“Finding Your Parts”

Ever hear yourself say, “A part of me just wants to …. But another part of me wants to….”

Maybe you feel an inner conflict about an event or decision. Perhaps you sometimes feel as if you don’t know who is in the driver’s seat calling the shots.

Take a look at this 8 minute video to find out why you feel this way.


Mindfulness and All That Jazz: getting control of anxiety





Whether we admit it or not, we all worry.  Big things, like your job, your relationships, or missed opportunities.  Small things like your to-do list or the stupid thing you think you just said.  A certain amount of worrying is completely normal and expected, but when your worries take over, it can stop you from enjoying what’s happening in the present moment.   When worries feel overwhelming, it can become anxiety or even cause a panic attack.

Do you find that you spend most of your day in your head, thinking, analyzing, planning?    When you’re lost in worry, it’s easy to mistake your fears and worries for facts, instead of recognizing that they are just thoughts.  Feeling anxious in response to these thoughts can make your stomach tighten, your breathing faster and shallower and your heart begin to pound.  Your fingers and toes may feel tingly or numb and you may even feel lightheaded.  This pattern can interfere with your sleep, hamper your body’s ability to digest and repair, and leave you feeling strung out and exhausted.

Many people experience this at times. You are not alone.

What to do when you notice yourself getting lost in worry, having repetitive thoughts, or feeling sensations of tightness or nervousness in your body.  Many people get upset with themselves for feeling worried, anxious or panicky, and try to fight it.  This actually intensifies the anxiety and makes it worse.  Rather than telling yourself you shouldn’t be feeling what you’re feeling or trying not to feel upset, it’s important to allow yourself to feel however you are feeling.  If you can learn to tolerate some uncomfortable feelings, those feelings are more likely to settle down and pass.

Here are three simple and quick mindfulness techniques you can use to help break free from worry and away from anxiety.

1.     Grounding

One of the best ways to calm yourself down is to anchor yourself by directing your attention into the lower half of your body. Begin by focusing on your feet and how they feel inside your socks or shoes and against the ground. Wiggle your toes. Notice the sensations in your lower legs and then in your upper legs.   Do they feel heavy or light? Warm or cool? Tingly or numb? Now include the sensations of your breathing, really relaxing as you breathe out. Use this to anchor yourself, with your eyes open or closed, while sitting or while walking around.  Then breathe.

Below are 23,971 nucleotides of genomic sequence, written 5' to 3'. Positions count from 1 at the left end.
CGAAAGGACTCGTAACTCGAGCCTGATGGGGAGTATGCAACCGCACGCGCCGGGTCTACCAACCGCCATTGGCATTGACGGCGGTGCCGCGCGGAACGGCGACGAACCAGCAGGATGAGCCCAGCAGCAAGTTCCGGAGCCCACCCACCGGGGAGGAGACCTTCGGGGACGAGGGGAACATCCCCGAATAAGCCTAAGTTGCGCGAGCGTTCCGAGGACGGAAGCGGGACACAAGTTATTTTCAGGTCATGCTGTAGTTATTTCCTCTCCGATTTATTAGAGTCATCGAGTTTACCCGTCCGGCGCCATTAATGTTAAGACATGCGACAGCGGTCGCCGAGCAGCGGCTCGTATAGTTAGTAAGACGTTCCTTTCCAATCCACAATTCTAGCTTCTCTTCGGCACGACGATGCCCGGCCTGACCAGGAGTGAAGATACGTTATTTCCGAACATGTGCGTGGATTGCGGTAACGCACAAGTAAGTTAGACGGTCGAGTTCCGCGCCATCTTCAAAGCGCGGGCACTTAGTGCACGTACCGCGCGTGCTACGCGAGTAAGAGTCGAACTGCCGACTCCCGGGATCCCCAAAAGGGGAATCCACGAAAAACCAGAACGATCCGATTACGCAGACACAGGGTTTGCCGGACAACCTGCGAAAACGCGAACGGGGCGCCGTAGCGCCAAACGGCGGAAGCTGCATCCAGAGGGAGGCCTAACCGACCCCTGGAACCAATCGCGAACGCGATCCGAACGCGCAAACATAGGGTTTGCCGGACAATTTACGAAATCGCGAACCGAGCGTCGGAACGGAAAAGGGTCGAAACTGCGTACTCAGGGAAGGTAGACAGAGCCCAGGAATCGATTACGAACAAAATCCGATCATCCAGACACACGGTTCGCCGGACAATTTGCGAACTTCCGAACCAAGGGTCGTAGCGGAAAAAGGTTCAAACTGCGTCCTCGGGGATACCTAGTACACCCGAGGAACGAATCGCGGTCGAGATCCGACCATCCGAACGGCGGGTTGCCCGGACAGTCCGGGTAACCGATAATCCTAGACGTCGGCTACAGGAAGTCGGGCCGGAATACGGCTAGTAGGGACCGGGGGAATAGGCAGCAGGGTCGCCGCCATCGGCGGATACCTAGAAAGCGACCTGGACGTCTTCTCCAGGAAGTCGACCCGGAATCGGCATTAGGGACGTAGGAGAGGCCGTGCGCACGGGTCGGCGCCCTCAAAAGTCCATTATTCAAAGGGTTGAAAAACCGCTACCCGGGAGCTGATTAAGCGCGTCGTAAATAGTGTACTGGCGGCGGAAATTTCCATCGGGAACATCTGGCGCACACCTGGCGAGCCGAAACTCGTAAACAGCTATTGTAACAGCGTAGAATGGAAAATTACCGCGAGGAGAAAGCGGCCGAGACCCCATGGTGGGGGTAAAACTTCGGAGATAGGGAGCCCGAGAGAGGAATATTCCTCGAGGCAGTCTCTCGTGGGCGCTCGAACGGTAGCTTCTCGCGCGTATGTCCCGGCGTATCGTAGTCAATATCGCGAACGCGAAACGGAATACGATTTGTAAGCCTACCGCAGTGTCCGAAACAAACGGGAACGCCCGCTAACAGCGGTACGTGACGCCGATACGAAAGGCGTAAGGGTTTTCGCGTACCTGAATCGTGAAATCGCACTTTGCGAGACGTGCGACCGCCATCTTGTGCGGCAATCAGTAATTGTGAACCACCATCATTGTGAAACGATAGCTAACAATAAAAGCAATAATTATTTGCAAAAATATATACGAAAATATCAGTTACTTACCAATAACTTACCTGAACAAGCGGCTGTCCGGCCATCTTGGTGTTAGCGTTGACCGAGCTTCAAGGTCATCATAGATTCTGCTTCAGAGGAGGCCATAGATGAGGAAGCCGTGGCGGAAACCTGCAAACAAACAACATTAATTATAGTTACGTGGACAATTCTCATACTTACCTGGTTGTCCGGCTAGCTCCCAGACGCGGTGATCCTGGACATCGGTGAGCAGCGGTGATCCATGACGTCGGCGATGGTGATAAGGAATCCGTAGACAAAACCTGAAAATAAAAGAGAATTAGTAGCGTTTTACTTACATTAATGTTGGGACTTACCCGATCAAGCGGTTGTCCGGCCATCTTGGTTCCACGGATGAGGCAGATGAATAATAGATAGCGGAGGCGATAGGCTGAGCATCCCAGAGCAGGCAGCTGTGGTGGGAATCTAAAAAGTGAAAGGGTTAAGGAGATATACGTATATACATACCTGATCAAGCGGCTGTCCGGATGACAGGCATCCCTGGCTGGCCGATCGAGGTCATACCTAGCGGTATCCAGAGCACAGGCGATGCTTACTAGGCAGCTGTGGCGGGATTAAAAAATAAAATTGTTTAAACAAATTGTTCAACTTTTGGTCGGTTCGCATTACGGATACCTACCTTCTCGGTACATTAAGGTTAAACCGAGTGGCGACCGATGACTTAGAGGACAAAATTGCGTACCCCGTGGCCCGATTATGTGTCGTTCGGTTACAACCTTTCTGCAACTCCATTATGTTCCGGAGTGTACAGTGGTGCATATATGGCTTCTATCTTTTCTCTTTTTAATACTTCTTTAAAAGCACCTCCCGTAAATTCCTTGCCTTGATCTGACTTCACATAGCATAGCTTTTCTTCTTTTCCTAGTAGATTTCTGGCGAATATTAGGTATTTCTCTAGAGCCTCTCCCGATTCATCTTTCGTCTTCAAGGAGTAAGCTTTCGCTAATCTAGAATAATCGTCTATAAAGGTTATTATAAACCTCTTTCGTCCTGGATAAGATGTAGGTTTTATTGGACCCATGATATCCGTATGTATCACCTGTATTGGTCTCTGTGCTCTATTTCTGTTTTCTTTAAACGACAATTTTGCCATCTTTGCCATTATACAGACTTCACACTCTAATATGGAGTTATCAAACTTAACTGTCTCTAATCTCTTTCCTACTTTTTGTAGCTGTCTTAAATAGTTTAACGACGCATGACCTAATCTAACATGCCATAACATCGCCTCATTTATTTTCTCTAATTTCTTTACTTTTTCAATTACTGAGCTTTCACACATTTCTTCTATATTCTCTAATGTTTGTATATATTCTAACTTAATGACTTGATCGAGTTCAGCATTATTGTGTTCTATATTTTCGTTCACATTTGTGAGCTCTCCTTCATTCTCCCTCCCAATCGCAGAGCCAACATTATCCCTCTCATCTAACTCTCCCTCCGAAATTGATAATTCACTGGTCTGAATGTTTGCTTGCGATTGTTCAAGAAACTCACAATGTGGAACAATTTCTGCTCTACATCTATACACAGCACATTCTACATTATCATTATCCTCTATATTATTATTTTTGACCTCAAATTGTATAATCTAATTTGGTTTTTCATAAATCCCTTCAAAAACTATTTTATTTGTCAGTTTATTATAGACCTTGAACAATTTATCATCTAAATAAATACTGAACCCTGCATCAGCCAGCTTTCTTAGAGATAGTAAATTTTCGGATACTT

2.     Breath counting

This technique can be used in conjunction with grounding or on its own. On your next in-breath, count up to 4 as you breathe all the way in, and then on the out-breath, count up to 6 as you breathe all the way out. This technique slows down your breathing. It also forces you to release more carbon dioxide, slowing your heart rate, calming you down and restoring emotional equilibrium.  If you choose to slow your breath even more, make sure that the out-breath is at least two counts longer than the in-breath.   Aim to continue for 4 minutes or as long as you need.

3.     Finger breathing

Finger breathing is another version of breath counting. Hold one hand in front of you, palm facing towards you. With the index finger of your other hand, trace up the outside length of your thumb while you breathe in, pausing at the top of your thumb and then trace it down the other side while you breath out.  That’s one breath. Trace up the side of the next finger while you breathe in, pause at the top, and then trace down the other side of that finger while you breathe out.  Keep going, tracing along each finger as you count each breath. When you get the end of the last finger, come back up that finger and do it in reverse.       This practice gives you something visual to focus on and something to do with your hands as well as focusing on counting and your breathing. It’s very useful when there is a lot going around you and it’s hard to just close your eyes and focus inwards.


These mindfulness techniques are not new.  Try them and notice what happens.



Eye Movement Desensitization and Reprocessing is a powerful psychotherapy approach that has helped over an estimated two million people of all ages relive many types of psychological distress.”

Cited as an effective treatment by the American Psychiatric Association, the World Health Organization, the U.S. Department of Veteran’s Affairs and Department of Defense, the U.S. Department of Health and Human Services.

The validity and reliability of EMDR has been established by rigorous research.

There are now nineteen controlled studies into EMDR making it the most thoroughly researched method used in the treatment of  trauma.                                                                    

EMDR was developed 1987 by Dr. Francine Shapiro to treat major trauma, but it has since been used effectively to treat:

  • anxiety and panic attacks
  • depression
  • phobias
  • eating disorders
  • complicated grief
  • addictions
  • self-esteem and performance anxiety

Most people feel significant relief of distressing feelings more quickly than with traditional psychotherapies.  EMDR can be a brief focused treatment or part of a longer therapy program.

Why it’s ok to enjoy life when things get hard